The request for sign

So, they asked him, Teach­er, when will these things hap­pen? And what will be the sign that these things are about to take place?” (Luke 21:7). It is true that Jesus might have as well alluded to his death by refer­ring to the Temple, but the fol­low-up of such ref­er­ence cla­ri­fies more his actu­al reas­on for using the Temple build­ing as an example. The request for sign on the part of those who were dis­cuss­ing and admir­ing the aes­thet­ic charm of the Temple, on the ‘when’ and ‘how’ of the ful­fil­ment of Jesus’ shock­ing com­ment con­cern­ing the Temple, helped Jesus to put things aright and call people to order on the issue of eschat­o­logy (the last day). The con­tent of Luke 21:5–19 is also found in Mat­thew 24:1–25 and in Mark 13:1–23.

In Mat­thew, it was the dis­ciples who called Jesus’ atten­tion to the Temple. It was also the same dis­ciples who asked to know ‘when’ and the sign that will indic­ate the destruc­tion of the Temple as announced by Jesus. In Mark, it was one of the dis­ciples who poin­ted out to Jesus the size of the Temple. But it was the dis­ciples them­selves that reques­ted for a sign on when Jesus’ proph­ecy will be ful­filled. On his part, Luke says it was some [people] who were dis­cuss­ing about the impos­ing nature of the Temple, and who inquired from Jesus the sign that will accom­pany what he has just said. Read­ing through the pas­sage, there is the impres­sion that Jesus’ words are addressed to the dis­ciples. Wheth­er the dis­ciples or some people who reques­ted for a sign for Jesus’ “all these things that you are look­ing at, the days will come when there will not be left a stone upon anoth­er stone that will not be thrown down”, more import­ant is the mean­ing of Jesus’ proph­ecy. What was Jesus allud­ing to?

Beware of deceptive signs

Beware that you are not led astray; for many will come in my name and say, I am he! and, the time is near! Do not go after them. When you hear of wars and insur­rec­tions, do not be ter­ri­fied; for these things must take place first, but the end will not fol­low imme­di­ately” (Luke 21:8–9). To the request for sign (Greek: sēmeion), Jesus warned his disciples/audience to be extremely care­ful not to allow them­selves to be deceived by any­one (Greek: blepete mē planēthēte).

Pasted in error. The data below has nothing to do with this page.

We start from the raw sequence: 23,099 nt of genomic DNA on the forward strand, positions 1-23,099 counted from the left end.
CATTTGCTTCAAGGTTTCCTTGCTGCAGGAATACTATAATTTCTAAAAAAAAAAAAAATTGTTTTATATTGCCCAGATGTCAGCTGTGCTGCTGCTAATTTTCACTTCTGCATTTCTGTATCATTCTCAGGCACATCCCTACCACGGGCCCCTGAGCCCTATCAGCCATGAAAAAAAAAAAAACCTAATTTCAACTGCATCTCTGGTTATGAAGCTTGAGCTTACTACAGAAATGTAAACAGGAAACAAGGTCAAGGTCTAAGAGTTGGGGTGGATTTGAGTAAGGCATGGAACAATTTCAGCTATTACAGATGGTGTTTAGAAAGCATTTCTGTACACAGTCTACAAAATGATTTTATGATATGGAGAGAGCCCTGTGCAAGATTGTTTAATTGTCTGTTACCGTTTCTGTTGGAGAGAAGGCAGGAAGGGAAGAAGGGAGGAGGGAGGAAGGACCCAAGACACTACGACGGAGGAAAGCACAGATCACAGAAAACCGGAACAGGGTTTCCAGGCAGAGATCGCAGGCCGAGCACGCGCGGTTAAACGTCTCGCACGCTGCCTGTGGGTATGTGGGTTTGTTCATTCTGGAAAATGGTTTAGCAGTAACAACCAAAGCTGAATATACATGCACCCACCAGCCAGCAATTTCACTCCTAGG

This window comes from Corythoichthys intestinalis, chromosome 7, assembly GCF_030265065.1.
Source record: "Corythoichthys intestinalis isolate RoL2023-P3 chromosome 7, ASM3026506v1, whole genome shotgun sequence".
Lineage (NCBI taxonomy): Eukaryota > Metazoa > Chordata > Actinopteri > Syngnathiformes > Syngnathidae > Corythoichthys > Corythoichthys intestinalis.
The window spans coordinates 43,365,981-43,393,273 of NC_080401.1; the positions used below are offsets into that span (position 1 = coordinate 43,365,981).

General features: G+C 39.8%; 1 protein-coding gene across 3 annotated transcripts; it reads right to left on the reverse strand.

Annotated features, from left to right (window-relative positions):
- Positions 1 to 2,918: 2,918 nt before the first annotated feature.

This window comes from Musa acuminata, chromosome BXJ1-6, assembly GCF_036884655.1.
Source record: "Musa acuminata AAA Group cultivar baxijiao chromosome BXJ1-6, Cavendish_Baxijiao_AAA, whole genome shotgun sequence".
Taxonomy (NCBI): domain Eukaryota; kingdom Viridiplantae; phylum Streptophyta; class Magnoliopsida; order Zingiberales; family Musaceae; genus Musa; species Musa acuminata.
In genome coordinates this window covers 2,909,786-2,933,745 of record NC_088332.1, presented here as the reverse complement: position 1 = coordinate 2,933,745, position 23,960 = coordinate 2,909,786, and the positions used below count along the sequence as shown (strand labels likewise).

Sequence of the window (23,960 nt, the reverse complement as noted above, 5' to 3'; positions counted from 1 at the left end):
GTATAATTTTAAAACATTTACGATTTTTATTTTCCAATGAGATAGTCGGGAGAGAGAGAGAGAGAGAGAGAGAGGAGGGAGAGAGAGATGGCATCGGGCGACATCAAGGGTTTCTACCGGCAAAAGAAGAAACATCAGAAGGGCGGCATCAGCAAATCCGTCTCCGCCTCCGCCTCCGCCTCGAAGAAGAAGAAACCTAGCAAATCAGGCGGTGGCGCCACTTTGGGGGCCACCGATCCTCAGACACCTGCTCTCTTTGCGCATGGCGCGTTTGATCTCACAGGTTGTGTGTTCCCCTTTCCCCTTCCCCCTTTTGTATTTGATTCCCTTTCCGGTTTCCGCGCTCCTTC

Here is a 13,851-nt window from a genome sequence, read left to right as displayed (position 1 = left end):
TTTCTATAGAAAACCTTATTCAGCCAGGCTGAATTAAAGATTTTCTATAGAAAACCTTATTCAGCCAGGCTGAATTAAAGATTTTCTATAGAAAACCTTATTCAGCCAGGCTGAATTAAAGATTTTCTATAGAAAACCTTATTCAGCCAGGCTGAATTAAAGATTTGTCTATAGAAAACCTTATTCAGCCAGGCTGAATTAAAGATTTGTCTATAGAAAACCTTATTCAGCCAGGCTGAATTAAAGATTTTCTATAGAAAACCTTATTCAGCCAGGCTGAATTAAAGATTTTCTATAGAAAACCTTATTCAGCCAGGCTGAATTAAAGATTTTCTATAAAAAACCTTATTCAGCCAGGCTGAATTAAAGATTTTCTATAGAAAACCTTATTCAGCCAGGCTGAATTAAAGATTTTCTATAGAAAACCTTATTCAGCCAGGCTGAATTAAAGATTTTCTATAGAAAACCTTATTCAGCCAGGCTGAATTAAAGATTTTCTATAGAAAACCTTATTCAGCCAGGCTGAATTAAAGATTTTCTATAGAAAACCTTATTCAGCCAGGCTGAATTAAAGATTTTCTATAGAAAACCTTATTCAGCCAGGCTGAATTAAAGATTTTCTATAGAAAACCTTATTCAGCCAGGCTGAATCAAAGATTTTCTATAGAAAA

Accord­ing to Jesus, many will come in his name only to deceive people. This decep­tion will be for­mu­lated in two forms: “I am he” and “the time is near.” While the former is the say­ing of the Johan­nine Jesus (cf. John 8:24), the lat­ter is a say­ing of the Markan Jesus (cf. Mark 1:15). “I am” or “I am he” (Greek: egō eimi) is the divine name revealed to Moses in Exodus 3:13.14. By attrib­ut­ing this title to him­self, Jesus affirms to be the only authen­t­ic, incom­par­able unre­place­able saviour. The impost­ors will claim to be the mes­si­ah, mak­ing people to fol­low them. The dis­ciples and the crowd should be care­ful not to be led astray by these “impost­ors.”

On the oth­er hand, “the time is near” (Greek: ho kairos ēngiken) is the invit­at­ory for­mula adop­ted by Jesus in the open­ing chapter of the Gos­pel accord­ing to Mark, and the scope was and still remains to call people to repent­ance for the king­dom of God which has arrived. It is not the time (Greek: kairos) of destruc­tion, neither is it a chro­no­lo­gic­al time. Instead, it is a time that must be dis­cerned (cf. Luke 12:56). It is the time of sal­va­tion. There­fore, the bib­lic­al kairos is not a moment but an event. Con­sequently, no one who inter­prets this time dif­fer­ently should be giv­en atten­tion. Such per­son (or people) is an impost­or. Thus, the dis­ciples should be care­ful because the pre­tend­ers will adopt Jesus’ expres­sion to deceive them. Taken out of its eschat­o­lo­gic­al con­text, “ho kairos ēngiken – the time is near or the time is at hand” (cf. Dan 7:22; Rev 1:3; 22:10), becomes a time of decep­tion. The dis­ciples should beware because these false mes­si­ahs are not Christ him­self (cf. Luke 17:23). They are not even his rep­res­ent­at­ives, neither are they believ­ers. They are crim­in­als who have come to steal the sheep (cf. John 10:10).